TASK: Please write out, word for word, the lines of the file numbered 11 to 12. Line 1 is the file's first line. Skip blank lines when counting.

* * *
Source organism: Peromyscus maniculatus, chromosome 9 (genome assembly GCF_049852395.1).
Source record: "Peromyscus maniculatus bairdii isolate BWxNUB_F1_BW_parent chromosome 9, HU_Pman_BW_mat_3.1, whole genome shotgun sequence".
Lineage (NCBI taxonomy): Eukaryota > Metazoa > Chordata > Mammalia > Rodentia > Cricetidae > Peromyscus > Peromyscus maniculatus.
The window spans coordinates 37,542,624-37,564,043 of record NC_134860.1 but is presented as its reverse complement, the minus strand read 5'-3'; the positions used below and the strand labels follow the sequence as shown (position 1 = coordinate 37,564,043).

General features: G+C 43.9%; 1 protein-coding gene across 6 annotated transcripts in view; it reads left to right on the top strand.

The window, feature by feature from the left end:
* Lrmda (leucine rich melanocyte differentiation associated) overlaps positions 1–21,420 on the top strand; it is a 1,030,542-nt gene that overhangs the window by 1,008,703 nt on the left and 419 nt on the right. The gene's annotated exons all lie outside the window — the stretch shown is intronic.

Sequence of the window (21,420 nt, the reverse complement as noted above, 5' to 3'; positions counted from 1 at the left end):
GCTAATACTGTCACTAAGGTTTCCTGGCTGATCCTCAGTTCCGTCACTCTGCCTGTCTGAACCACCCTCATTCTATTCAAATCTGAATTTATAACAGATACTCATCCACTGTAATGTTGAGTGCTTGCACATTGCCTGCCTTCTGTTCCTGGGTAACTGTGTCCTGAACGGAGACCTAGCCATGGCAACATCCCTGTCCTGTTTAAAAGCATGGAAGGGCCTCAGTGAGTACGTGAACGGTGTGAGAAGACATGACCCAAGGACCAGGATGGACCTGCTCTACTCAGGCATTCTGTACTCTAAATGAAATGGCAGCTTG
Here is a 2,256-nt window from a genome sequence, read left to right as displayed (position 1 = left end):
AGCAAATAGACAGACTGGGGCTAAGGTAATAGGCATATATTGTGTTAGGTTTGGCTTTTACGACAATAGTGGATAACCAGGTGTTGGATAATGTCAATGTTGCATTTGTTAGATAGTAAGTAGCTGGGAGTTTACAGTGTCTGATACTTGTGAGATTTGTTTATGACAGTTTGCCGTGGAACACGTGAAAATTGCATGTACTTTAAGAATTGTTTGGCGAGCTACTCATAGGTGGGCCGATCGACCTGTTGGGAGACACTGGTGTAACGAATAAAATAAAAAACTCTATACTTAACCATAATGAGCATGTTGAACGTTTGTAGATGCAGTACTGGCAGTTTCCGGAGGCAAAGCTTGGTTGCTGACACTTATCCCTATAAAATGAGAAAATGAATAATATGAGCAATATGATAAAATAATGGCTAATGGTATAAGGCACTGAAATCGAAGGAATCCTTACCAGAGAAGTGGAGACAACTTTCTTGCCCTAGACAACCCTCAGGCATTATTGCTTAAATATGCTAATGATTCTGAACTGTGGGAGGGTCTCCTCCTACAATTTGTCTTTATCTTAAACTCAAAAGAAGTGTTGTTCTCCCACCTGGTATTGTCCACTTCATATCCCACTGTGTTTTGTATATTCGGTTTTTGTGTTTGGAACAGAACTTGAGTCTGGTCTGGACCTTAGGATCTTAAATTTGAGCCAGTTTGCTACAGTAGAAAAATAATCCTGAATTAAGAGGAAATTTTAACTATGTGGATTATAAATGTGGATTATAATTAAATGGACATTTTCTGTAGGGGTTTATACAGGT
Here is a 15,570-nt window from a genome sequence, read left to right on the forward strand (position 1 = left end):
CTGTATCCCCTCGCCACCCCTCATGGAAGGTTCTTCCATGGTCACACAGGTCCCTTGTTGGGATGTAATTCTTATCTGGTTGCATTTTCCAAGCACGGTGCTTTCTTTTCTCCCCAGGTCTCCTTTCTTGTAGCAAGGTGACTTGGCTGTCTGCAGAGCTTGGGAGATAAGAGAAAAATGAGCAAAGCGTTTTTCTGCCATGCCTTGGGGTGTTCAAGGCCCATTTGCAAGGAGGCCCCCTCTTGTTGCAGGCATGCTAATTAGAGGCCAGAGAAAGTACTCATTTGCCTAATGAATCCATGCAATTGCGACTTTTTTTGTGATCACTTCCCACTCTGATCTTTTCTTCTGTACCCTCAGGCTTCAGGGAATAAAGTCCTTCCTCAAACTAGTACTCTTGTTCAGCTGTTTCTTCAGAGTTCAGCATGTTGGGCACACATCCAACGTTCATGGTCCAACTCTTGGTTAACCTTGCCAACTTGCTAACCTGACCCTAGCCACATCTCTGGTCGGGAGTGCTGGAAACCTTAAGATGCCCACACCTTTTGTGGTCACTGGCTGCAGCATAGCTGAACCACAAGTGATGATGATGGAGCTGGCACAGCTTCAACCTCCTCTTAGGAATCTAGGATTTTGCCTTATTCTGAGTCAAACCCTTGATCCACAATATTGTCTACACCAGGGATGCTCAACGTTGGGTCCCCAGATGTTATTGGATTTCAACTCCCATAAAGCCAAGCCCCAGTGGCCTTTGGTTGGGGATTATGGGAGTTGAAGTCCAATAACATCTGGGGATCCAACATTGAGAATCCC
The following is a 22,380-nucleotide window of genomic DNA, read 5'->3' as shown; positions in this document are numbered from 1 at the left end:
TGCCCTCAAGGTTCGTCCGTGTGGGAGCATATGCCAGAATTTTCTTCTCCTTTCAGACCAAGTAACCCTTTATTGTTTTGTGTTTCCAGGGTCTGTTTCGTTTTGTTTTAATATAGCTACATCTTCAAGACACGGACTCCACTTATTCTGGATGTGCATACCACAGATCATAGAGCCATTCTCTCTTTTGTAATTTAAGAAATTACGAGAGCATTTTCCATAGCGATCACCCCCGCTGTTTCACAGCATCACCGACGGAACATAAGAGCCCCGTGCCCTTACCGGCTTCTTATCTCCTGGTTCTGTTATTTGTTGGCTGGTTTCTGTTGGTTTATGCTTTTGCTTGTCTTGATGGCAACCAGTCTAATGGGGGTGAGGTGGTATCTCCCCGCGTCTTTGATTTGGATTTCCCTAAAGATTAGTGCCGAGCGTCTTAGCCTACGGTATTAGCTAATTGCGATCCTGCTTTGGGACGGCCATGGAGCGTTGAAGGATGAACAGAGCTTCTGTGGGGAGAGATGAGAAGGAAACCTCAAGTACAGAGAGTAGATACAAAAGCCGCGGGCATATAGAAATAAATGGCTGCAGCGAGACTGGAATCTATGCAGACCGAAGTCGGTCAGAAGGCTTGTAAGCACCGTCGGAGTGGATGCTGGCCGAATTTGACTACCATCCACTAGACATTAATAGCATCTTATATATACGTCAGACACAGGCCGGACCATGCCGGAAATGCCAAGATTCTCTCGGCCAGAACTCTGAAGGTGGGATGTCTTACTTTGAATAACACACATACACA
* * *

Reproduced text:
AGCAAATAGACAGACTGGGGCTAAGGTAATAGGCATATATTGTGTTAGGTTTGGCTTTTACGACAATAGTGGATAACCAGGTGTTGGATAATGTCAATGTTGCATTTGTTAGATAGTAAGTAGCTGGGAGTTTACAGTGTCTGATACTTGTGAGATTTGTTTATGACAGTTTGCCGTGGAACACGTGAAAATTGCATGTACTTTAAGAATTGTTTGGCGAGCTACTCATAGGTGGGCCGATCGACCTGTTGGGAGACACTGGTGTAACGAATAAAATAAAAAACTCTATACTTAACCATAATGAGCATGTTGAACGTTTGTAGATGCAGTACTGGCAGTTTCCGGAGGCAAAGCTTGGTTGCTGACACTTATCCCTATAAAATGAGAAAATGAATAATATGAGCAATATGATAAAATAATGGCTAATGGTATAAGGCACTGAAATCGAAGGAATCCTTACCAGAGAAGTGGAGACAACTTTCTTGCCCTAGACAACCCTCAGGCATTATTGCTTAAATATGCTAATGATTCTGAACTGTGGGAGGGTCTCCTCCTACAATTTGTCTTTATCTTAAACTCAAAAGAAGTGTTGTTCTCCCACCTGGTATTGTCCACTTCATATCCCACTGTGTTTTGTATATTCGGTTTTTGTGTTTGGAACAGAACTTGAGTCTGGTCTGGACCTTAGGATCTTAAATTTGAGCCAGTTTGCTACAGTAGAAAAATAATCCTGAATTAAGAGGAAATTTTAACTATGTGGATTATAAATGTGGATTATAATTAAATGGACATTTTCTGTAGGGGTTTATACAGGT
Here is a 15,570-nt window from a genome sequence, read left to right on the forward strand (position 1 = left end):